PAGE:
Well, so much for the comparison. I've tried to be as objective as possible and to avoid being too damning of Netscape. After all, my natural tendency is to back the underdog, and Netscape is certainly that when these two programs are compared. It would be true to say, too, that Explorer only shines here because I am comparing it to Navigator. If I were just looking at Explorer's faults, I could write plenty.

Why GoHip Ain't SoHip!

Every now and then the Actrix help desk receives and irritated call or email from someone who seems to have had certain aspects of their computer hijacked by GoHip. More and more frequently I am receiving email from people with GoHip promotions in their signatures, and, though I rarely comment, I wonder how many of them are really happy to have an advertisement added to the bottom of *every* email they send. I wonder how many are even aware that it is there.

An initial visit to the site ( left me with mixed feelings. It appears to be a legitimate search engine with helpful links to Auctions, news, shopping, entertainment and sports pages and so forth.

At the bottom of the page there are links to a series of full length feature movies, and these really do work. I was able to watch the Three Stooges, something I haven't seen since childhood. That's reasonably impressive (the free movies, not necessarily The Three Stooges), and the fact that they will let you watch free films (albeit chunkily) deserves some credit. The films are all older, but on the other hand, they are generally well known and respected films.

The first warning bell went off, however, when I clicked an animated advertisement that promised me a special free video had finished loading for me to watch. Instead I was taken to a site that was full of advertising. It may or may not have had a link to the actual film. At that stage I lost interest and felt that I had been slightly hoodwinked. That sort of advertising just comes across as sneaky to me.

My real beef with GoHip centres on the requirements of joining. To join you must agree to download their "browser enhancement" which takes over your Internet Options settings, placing a search box and constant advertising at the top of your browser whenever you are online. No matter how often you remove this, it will re-install itself every time you start up. From then on, any time you click your browser's search button you will be taken to the GoHip homepage. Six bookmarks are added to your bookmark directory, and all your outgoing emails will contain a few lines promoting GoHip.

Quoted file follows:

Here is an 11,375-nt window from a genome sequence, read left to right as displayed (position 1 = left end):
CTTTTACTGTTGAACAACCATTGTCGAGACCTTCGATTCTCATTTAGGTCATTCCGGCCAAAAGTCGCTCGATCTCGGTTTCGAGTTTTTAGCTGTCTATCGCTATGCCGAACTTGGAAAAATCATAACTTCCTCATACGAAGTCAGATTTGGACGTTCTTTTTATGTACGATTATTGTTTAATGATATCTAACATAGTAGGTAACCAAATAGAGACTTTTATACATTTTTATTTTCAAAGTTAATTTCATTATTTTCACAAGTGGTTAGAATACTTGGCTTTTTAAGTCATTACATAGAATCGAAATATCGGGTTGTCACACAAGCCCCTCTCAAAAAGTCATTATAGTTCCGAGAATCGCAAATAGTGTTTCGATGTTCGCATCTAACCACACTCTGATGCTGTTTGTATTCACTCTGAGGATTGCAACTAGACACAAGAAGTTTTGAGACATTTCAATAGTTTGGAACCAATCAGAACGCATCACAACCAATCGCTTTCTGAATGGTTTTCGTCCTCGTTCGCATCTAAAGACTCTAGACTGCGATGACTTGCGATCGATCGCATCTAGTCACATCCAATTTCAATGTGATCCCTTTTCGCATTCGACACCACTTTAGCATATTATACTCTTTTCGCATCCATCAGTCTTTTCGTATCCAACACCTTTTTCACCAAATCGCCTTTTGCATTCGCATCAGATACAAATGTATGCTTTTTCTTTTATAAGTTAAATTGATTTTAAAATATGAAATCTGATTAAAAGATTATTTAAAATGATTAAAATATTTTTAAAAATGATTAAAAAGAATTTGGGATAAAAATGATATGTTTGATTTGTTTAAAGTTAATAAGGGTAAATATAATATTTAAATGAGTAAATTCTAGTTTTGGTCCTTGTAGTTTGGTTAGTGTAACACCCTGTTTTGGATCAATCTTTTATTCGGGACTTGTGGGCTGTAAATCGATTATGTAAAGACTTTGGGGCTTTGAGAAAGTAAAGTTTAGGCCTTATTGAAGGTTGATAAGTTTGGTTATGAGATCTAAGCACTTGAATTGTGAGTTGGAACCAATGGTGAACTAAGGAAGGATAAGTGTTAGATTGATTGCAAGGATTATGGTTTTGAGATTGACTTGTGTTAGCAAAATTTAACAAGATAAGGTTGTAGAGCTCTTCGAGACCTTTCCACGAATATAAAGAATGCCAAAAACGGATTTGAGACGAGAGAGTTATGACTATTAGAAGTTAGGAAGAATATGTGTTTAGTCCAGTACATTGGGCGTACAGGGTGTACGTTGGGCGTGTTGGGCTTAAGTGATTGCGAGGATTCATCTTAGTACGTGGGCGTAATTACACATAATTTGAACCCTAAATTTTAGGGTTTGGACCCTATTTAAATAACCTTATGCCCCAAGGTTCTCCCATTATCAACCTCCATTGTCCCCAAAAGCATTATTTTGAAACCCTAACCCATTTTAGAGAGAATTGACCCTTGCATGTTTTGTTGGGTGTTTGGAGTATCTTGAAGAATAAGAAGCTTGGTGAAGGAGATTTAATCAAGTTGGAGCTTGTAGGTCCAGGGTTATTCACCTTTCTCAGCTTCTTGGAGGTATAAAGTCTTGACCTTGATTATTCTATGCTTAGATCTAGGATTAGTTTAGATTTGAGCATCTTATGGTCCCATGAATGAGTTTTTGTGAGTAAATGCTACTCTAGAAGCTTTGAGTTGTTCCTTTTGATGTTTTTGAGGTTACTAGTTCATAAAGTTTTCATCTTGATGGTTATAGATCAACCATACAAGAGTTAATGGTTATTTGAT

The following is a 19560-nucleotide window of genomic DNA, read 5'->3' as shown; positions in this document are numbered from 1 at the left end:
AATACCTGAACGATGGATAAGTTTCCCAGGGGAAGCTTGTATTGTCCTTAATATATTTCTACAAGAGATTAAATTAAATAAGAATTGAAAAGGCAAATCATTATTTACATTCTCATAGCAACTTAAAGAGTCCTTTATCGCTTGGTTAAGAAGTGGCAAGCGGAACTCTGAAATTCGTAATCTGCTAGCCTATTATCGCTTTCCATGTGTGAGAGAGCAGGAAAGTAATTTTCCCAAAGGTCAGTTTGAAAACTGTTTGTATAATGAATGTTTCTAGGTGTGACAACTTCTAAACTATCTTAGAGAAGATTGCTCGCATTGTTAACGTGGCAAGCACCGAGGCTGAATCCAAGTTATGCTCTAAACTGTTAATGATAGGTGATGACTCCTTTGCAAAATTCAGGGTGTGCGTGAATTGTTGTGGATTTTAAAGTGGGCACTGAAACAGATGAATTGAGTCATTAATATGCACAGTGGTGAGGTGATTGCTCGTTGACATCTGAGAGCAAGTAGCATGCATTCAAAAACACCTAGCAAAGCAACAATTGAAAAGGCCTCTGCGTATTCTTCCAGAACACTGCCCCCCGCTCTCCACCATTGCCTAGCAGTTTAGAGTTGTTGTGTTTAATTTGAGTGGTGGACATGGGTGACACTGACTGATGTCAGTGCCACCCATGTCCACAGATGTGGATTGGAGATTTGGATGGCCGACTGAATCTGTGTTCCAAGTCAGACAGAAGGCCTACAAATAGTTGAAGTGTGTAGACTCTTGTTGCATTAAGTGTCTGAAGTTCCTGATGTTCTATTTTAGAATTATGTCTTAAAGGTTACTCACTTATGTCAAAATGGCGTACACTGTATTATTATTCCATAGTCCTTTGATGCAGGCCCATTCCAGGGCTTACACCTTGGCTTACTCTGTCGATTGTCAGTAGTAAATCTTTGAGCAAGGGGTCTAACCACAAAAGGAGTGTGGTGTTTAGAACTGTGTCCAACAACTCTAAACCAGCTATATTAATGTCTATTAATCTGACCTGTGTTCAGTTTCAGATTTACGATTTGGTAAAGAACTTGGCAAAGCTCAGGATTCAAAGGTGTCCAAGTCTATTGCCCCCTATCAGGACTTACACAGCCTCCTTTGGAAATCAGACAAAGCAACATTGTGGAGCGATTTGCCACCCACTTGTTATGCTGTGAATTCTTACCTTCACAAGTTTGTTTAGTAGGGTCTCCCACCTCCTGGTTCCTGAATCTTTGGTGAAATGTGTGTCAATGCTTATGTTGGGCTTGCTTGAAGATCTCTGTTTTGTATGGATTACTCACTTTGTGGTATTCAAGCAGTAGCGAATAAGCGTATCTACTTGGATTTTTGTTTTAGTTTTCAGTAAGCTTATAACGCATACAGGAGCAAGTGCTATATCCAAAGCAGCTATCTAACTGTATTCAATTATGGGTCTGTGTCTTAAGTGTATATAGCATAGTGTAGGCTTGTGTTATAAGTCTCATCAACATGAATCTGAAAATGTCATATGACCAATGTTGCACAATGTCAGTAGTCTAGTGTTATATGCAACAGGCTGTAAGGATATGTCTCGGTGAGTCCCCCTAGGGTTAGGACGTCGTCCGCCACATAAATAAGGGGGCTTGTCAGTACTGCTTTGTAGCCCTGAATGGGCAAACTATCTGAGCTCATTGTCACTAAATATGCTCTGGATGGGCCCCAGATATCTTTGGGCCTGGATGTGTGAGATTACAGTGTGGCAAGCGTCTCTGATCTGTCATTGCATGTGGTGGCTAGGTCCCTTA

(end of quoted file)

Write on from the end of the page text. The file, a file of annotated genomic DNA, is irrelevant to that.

Before you download the "enhancements" and join, you are warned that these changes will be permanent unless you go back to their site and run the removal program. What has struck me about people who have complained of the GoHip hijack is that they often aren't sure how they got it, and have no idea how to remove it. This is probably because the GoHip tactics are, in my opinion, aimed at the casual browser who may be surfing around without paying a lot of attention. Who can be bothered reading fine print when surfing? The page promises an enhancement after all.

Ultimately, GoHip have probably shot themselves in the foot. They certainly don't usually feature in web-based search engine lists (they are conspicuously absent from Actrix's links page, for example) and though they fairly warn about their browser enhancement, I still find their tactics to lean towards the obnoxious.

There are at least two obvious lessons here.
  • Read the fineprint before you download anything.
  • Make sure there is a way to reverse whatever you are doing before you do it, especially if you aren't sure about it. Incredible promises from websites are usually just that - incredible (in terms of being unbelievable).

In my book, a little healthy cynicism and caution are a big part of being "net-savvy."

If you, or someone you know, has been "GoHip hijacked" you can run the executable enhancement removal program found at If you'd rather not do that, contact the Actrix Help Desk ( who can email the removal program to you.